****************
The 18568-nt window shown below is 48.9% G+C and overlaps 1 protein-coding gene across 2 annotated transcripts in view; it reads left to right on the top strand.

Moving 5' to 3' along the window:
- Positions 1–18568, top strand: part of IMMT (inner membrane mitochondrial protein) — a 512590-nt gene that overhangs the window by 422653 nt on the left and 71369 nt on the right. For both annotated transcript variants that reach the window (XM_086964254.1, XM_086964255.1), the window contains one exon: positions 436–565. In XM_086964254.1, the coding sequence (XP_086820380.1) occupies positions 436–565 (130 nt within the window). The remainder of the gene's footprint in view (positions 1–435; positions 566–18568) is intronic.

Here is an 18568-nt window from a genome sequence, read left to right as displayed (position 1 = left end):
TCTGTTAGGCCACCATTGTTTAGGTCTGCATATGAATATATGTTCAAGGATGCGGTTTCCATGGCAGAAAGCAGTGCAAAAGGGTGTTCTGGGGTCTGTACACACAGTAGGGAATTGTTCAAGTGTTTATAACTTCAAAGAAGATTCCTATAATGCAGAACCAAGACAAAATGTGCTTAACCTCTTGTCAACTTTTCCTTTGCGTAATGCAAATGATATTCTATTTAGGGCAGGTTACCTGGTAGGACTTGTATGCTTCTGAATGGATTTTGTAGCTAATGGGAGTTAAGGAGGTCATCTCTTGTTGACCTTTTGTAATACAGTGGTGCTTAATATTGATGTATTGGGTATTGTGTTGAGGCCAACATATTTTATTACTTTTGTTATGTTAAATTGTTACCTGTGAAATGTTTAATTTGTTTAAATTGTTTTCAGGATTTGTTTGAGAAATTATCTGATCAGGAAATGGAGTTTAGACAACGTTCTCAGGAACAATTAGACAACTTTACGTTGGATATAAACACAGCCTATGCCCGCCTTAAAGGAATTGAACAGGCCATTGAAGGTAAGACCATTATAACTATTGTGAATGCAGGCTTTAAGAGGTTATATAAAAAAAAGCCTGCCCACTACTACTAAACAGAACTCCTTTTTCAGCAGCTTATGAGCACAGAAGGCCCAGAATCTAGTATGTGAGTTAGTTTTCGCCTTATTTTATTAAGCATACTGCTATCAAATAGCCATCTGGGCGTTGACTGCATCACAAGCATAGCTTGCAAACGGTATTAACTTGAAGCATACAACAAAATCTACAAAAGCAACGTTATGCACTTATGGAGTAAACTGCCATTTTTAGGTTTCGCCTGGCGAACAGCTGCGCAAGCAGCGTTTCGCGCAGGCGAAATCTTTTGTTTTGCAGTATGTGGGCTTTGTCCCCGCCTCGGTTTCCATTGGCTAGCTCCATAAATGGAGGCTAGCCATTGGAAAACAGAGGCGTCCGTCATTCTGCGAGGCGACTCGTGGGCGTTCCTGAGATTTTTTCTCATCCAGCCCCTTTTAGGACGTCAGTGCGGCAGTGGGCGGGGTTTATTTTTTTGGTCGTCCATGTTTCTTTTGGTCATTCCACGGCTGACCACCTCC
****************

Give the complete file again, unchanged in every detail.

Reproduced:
The 18568-nt window shown below is 48.9% G+C and overlaps 1 protein-coding gene across 2 annotated transcripts in view; it reads left to right on the top strand.

Moving 5' to 3' along the window:
- Positions 1–18568, top strand: part of IMMT (inner membrane mitochondrial protein) — a 512590-nt gene that overhangs the window by 422653 nt on the left and 71369 nt on the right. For both annotated transcript variants that reach the window (XM_086964254.1, XM_086964255.1), the window contains one exon: positions 436–565. In XM_086964254.1, the coding sequence (XP_086820380.1) occupies positions 436–565 (130 nt within the window). The remainder of the gene's footprint in view (positions 1–435; positions 566–18568) is intronic.

Here is an 18568-nt window from a genome sequence, read left to right as displayed (position 1 = left end):
TCTGTTAGGCCACCATTGTTTAGGTCTGCATATGAATATATGTTCAAGGATGCGGTTTCCATGGCAGAAAGCAGTGCAAAAGGGTGTTCTGGGGTCTGTACACACAGTAGGGAATTGTTCAAGTGTTTATAACTTCAAAGAAGATTCCTATAATGCAGAACCAAGACAAAATGTGCTTAACCTCTTGTCAACTTTTCCTTTGCGTAATGCAAATGATATTCTATTTAGGGCAGGTTACCTGGTAGGACTTGTATGCTTCTGAATGGATTTTGTAGCTAATGGGAGTTAAGGAGGTCATCTCTTGTTGACCTTTTGTAATACAGTGGTGCTTAATATTGATGTATTGGGTATTGTGTTGAGGCCAACATATTTTATTACTTTTGTTATGTTAAATTGTTACCTGTGAAATGTTTAATTTGTTTAAATTGTTTTCAGGATTTGTTTGAGAAATTATCTGATCAGGAAATGGAGTTTAGACAACGTTCTCAGGAACAATTAGACAACTTTACGTTGGATATAAACACAGCCTATGCCCGCCTTAAAGGAATTGAACAGGCCATTGAAGGTAAGACCATTATAACTATTGTGAATGCAGGCTTTAAGAGGTTATATAAAAAAAAGCCTGCCCACTACTACTAAACAGAACTCCTTTTTCAGCAGCTTATGAGCACAGAAGGCCCAGAATCTAGTATGTGAGTTAGTTTTCGCCTTATTTTATTAAGCATACTGCTATCAAATAGCCATCTGGGCGTTGACTGCATCACAAGCATAGCTTGCAAACGGTATTAACTTGAAGCATACAACAAAATCTACAAAAGCAACGTTATGCACTTATGGAGTAAACTGCCATTTTTAGGTTTCGCCTGGCGAACAGCTGCGCAAGCAGCGTTTCGCGCAGGCGAAATCTTTTGTTTTGCAGTATGTGGGCTTTGTCCCCGCCTCGGTTTCCATTGGCTAGCTCCATAAATGGAGGCTAGCCATTGGAAAACAGAGGCGTCCGTCATTCTGCGAGGCGACTCGTGGGCGTTCCTGAGATTTTTTCTCATCCAGCCCCTTTTAGGACGTCAGTGCGGCAGTGGGCGGGGTTTATTTTTTTGGTCGTCCATGTTTCTTTTGGTCATTCCACGGCTGACCACCTCC